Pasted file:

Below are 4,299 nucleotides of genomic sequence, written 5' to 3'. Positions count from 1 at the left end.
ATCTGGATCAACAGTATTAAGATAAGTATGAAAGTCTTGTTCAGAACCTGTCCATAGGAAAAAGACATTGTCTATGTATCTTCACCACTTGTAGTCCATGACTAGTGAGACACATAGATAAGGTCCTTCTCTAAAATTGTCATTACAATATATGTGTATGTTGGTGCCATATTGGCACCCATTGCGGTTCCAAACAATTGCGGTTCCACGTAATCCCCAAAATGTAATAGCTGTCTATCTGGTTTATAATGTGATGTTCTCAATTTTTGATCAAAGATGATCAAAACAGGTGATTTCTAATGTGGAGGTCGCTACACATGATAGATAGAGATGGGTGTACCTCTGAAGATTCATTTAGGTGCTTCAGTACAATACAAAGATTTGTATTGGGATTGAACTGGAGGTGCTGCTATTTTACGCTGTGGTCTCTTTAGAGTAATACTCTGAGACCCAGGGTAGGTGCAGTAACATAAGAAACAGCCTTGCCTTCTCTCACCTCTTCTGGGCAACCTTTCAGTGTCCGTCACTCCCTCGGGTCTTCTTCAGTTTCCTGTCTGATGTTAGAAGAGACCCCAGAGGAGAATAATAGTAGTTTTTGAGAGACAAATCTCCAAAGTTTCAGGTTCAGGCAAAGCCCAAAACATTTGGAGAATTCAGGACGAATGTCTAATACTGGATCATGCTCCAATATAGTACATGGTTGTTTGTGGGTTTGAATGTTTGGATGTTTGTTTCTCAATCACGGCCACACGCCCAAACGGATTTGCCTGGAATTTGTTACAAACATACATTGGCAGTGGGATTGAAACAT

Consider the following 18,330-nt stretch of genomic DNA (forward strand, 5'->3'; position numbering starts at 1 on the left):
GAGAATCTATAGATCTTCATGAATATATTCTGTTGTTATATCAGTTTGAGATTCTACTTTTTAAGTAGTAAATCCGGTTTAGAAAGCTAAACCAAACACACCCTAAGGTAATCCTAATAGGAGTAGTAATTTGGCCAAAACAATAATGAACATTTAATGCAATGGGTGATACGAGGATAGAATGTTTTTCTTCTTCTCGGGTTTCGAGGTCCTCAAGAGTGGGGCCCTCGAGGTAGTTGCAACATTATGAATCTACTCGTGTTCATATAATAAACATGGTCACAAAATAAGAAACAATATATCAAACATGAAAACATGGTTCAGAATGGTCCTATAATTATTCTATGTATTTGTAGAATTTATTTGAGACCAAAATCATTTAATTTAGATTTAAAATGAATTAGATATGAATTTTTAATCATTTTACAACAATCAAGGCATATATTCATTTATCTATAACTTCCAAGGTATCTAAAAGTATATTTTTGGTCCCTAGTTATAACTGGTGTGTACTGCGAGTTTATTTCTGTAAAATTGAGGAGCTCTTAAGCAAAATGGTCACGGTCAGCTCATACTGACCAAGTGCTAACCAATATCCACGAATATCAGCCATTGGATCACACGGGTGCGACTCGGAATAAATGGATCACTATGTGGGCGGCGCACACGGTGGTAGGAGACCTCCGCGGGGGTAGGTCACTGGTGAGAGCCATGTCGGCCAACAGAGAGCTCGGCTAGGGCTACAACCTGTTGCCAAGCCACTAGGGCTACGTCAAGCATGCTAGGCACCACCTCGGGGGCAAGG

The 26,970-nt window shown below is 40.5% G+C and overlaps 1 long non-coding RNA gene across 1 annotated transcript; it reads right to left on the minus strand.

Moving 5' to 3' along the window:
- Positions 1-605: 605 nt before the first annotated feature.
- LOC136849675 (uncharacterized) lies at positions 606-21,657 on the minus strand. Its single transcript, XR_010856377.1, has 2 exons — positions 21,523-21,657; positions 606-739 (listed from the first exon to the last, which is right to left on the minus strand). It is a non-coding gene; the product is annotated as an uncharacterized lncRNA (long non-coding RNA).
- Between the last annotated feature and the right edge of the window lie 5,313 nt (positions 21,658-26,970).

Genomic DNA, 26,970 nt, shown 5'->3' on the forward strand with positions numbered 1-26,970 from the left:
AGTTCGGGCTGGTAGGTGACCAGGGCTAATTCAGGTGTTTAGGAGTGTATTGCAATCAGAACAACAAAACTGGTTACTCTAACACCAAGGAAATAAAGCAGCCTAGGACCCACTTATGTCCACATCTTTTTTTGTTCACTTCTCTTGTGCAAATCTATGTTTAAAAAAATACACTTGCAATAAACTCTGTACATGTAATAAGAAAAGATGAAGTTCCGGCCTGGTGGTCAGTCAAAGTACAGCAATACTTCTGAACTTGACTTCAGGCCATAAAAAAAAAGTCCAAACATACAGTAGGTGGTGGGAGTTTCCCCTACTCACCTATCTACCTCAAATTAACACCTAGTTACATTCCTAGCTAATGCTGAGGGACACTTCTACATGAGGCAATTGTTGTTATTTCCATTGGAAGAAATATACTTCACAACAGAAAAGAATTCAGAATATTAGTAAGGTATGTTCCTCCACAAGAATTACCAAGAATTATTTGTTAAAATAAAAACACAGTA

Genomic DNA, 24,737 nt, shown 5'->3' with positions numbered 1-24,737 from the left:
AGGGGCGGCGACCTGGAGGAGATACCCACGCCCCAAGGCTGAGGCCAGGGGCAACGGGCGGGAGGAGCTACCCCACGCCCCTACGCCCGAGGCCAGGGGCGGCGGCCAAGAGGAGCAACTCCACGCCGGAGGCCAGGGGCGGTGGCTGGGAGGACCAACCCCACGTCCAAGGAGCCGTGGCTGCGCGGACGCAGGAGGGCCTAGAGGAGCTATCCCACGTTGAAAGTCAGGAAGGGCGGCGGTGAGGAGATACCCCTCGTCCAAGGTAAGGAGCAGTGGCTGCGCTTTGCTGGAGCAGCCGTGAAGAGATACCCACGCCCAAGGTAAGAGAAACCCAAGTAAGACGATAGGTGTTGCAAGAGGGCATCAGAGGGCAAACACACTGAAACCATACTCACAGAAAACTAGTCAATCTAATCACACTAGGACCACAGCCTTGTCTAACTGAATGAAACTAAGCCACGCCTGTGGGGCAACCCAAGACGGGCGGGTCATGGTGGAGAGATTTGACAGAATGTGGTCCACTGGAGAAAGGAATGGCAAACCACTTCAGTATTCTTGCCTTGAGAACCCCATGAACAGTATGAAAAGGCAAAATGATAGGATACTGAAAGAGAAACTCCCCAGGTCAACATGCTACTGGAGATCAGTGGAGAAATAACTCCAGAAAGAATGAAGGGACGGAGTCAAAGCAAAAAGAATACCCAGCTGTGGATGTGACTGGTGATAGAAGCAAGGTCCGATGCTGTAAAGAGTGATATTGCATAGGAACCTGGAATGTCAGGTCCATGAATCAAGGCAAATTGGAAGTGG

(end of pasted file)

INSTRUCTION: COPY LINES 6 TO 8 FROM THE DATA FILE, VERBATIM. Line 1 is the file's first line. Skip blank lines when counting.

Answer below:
Moving 5' to 3' along the window:
- Positions 1-605: 605 nt before the first annotated feature.
- LOC136849675 (uncharacterized) lies at positions 606-21,657 on the minus strand. Its single transcript, XR_010856377.1, has 2 exons — positions 21,523-21,657; positions 606-739 (listed from the first exon to the last, which is right to left on the minus strand). It is a non-coding gene; the product is annotated as an uncharacterized lncRNA (long non-coding RNA).